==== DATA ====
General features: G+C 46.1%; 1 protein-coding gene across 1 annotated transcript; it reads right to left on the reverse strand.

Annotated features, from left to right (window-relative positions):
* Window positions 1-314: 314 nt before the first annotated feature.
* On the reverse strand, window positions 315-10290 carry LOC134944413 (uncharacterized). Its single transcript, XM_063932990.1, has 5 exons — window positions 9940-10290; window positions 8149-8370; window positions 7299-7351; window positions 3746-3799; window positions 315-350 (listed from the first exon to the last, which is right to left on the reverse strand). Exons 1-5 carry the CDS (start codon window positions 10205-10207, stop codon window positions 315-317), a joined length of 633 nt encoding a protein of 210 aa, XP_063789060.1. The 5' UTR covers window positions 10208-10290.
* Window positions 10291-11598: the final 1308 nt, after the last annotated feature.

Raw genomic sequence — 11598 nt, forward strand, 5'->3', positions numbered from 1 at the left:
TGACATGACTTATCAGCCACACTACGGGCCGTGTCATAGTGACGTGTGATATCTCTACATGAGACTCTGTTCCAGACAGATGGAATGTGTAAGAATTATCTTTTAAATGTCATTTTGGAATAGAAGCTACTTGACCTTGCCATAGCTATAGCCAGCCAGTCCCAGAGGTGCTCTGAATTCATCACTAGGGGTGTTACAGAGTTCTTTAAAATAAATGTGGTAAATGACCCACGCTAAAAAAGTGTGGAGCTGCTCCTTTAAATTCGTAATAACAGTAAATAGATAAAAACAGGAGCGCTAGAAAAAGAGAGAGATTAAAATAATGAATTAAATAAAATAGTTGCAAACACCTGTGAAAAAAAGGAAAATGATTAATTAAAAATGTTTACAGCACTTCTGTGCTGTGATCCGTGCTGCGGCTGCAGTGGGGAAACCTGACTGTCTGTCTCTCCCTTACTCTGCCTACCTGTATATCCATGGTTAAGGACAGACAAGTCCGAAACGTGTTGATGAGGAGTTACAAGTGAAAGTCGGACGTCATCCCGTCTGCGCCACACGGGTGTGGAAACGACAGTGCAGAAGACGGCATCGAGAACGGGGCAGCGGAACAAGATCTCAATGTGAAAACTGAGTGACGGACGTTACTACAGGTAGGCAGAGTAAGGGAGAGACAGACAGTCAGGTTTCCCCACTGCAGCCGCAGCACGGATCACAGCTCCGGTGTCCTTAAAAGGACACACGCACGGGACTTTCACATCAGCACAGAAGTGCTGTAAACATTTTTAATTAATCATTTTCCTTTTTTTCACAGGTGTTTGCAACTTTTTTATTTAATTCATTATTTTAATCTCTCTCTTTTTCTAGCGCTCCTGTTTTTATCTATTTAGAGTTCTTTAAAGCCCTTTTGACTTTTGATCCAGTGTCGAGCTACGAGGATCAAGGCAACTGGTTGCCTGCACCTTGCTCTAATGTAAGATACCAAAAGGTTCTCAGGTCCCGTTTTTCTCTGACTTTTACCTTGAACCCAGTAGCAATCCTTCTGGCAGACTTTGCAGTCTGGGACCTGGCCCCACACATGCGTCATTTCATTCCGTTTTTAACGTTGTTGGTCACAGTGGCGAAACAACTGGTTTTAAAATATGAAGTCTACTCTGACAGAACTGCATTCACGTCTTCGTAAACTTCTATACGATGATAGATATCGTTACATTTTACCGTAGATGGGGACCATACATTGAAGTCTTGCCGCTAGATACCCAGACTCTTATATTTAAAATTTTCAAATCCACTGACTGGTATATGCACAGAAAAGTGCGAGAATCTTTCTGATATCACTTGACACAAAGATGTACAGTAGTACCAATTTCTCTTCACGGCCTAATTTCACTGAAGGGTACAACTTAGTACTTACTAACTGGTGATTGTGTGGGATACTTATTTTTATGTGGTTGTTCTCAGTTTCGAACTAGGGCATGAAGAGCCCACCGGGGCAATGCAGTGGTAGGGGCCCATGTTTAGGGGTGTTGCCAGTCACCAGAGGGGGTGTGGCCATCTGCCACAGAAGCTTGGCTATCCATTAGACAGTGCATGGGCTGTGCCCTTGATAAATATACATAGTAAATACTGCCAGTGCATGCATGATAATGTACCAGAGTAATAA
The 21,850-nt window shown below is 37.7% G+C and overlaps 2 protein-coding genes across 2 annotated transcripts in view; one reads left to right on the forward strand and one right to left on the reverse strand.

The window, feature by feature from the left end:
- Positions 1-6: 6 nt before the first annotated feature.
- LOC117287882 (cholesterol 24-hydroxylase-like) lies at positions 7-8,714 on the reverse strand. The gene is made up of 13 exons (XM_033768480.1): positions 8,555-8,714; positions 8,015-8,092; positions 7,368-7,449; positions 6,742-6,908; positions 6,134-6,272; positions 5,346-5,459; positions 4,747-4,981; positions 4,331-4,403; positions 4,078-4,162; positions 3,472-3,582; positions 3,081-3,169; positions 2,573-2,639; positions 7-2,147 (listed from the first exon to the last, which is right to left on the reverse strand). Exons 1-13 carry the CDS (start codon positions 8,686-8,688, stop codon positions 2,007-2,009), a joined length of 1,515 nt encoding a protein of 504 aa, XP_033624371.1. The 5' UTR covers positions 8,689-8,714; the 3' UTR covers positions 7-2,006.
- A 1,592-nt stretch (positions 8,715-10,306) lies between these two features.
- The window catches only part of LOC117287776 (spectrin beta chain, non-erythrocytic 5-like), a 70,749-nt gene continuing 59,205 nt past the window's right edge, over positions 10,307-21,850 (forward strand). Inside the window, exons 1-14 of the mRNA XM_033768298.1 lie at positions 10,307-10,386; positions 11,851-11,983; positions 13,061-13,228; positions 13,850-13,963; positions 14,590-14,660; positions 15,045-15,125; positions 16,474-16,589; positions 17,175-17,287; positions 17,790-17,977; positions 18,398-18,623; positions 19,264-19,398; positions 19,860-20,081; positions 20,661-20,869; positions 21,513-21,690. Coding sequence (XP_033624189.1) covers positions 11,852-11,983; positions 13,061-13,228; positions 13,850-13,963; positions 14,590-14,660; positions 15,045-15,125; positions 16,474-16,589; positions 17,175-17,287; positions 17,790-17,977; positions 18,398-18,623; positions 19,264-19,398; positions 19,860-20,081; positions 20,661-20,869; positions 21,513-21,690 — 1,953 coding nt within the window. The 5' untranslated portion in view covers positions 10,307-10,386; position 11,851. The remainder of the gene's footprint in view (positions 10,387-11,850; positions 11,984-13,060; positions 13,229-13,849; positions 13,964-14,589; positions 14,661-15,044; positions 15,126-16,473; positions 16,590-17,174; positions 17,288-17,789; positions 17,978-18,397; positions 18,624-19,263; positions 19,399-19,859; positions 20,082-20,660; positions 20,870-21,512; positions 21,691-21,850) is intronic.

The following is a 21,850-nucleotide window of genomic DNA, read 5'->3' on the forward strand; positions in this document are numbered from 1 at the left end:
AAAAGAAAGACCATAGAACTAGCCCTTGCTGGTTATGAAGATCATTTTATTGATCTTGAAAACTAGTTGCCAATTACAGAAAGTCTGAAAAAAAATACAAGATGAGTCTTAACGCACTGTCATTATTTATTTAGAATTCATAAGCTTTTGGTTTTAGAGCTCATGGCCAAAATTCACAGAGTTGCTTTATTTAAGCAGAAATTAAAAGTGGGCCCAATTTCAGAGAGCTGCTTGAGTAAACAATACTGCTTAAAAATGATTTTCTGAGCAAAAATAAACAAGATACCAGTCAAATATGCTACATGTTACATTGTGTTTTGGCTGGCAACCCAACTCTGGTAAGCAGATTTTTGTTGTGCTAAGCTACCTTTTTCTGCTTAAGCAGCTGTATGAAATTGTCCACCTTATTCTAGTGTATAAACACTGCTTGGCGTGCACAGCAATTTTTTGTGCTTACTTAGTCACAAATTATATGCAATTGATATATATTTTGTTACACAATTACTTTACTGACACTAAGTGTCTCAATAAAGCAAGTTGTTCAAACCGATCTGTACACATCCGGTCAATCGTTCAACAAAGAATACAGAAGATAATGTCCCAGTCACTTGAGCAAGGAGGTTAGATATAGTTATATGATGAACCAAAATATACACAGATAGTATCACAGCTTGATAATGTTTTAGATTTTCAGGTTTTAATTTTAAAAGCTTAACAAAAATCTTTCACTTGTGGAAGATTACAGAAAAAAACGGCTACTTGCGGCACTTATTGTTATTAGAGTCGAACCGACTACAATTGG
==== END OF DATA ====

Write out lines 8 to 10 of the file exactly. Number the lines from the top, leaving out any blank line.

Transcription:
The 21,850-nt window shown below is 37.7% G+C and overlaps 2 protein-coding genes across 2 annotated transcripts in view; one reads left to right on the forward strand and one right to left on the reverse strand.

The window, feature by feature from the left end:
- Positions 1-6: 6 nt before the first annotated feature.